Landslide hazard assessment project in the Messina municipality area (Sicily, Italy): preliminary remarks

In the last 4 years Messina Municipality has been hit four times by extreme rainfall events that triggered a great number of debris flows. Due to the 2009 event, Natural Risks Prevention and Mitigation Laboratory of ENEA started researching on landslide hazard in some river catchments, south of Messina Municipality. In March 2011, Messina’s Public Authority administration commissioned ENEA to study the entire municipality area.

This paper presents the preliminary results of the study focused on localising source areas and runout of debris/mud flows, triggered by heavy rainfall in the Giampilieri and Briga catchments, and on assessing their intensity. Starting from an inventory of the several debris flows occurred in the area after the event of October 1, 2009, an evaluation of the factors that make the area prone to these events was used as input for GIS-based hazard prediction model.

The knowledge of the actual landslides impact may promote sustainable measures of land planning and risk mitigation for mountain source and transit areas as well as for urban areas prone to the deposit of debris flows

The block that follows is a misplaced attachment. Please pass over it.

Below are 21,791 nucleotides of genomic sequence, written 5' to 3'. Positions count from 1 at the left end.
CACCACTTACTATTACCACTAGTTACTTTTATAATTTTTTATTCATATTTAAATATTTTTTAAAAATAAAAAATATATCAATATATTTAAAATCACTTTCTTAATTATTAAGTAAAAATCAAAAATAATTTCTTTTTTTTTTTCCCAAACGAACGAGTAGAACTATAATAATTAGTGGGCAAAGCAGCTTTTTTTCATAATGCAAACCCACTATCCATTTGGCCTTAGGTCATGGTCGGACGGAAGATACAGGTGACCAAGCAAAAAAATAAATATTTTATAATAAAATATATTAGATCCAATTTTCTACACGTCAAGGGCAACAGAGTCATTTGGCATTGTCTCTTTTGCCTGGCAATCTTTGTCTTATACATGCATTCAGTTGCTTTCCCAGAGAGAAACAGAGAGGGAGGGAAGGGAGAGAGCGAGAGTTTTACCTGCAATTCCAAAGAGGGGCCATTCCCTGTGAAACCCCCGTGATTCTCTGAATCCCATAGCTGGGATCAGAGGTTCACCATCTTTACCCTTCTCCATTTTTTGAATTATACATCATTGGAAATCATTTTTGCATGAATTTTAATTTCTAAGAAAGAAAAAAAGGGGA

Negli ultimi quattro anni il Comune di Messina è stato colpito quattro volte da precipitazioni intense che hanno innescato un gran numero di colate detritiche. In seguito all’evento del 2009, il Laboratorio Prevenzione dei Rischi Naturali e Mitigazione degli Effetti dell’ENEA ha dato avvio ad una serie di ricerche sulla pericolosità da frana nei bacini della porzione meridionale del Comune. Nel marzo 2011 l’amministrazione comunale di Messina ha incaricato l’ENEA di realizzare uno studio sull’intero territorio comunale.

Questo documento presenta i risultati preliminari dello studio focalizzato sulla localizzazione delle aree di origine e recapito di colate di detrito e fango innescate da precipitazioni abbondanti nei bacini di Giampilieri e Briga e sulla valutazione delle loro intensità. Basandosi su di un inventario dei diversi flussi detritici che si sono verificati nella zona durante l’evento dell’1 ottobre 2009, una valutazione dei fattori che rendono la zona soggetta a questi eventi è stata utilizzata come input per un modello di rischio predittivo basato su GIS.

La conoscenza del reale impatto delle frane può promuovere misure sostenibili di pianificazione territoriale e mitigazione del rischio per le aree di innesco e transito poste sui versanti nonché per le aree urbane soggette al recapito di colate detritiche

 

Claudio Puglisi, Danilo Campolo, Luca Falconi, Gabriele Leoni, Silvia Lumaca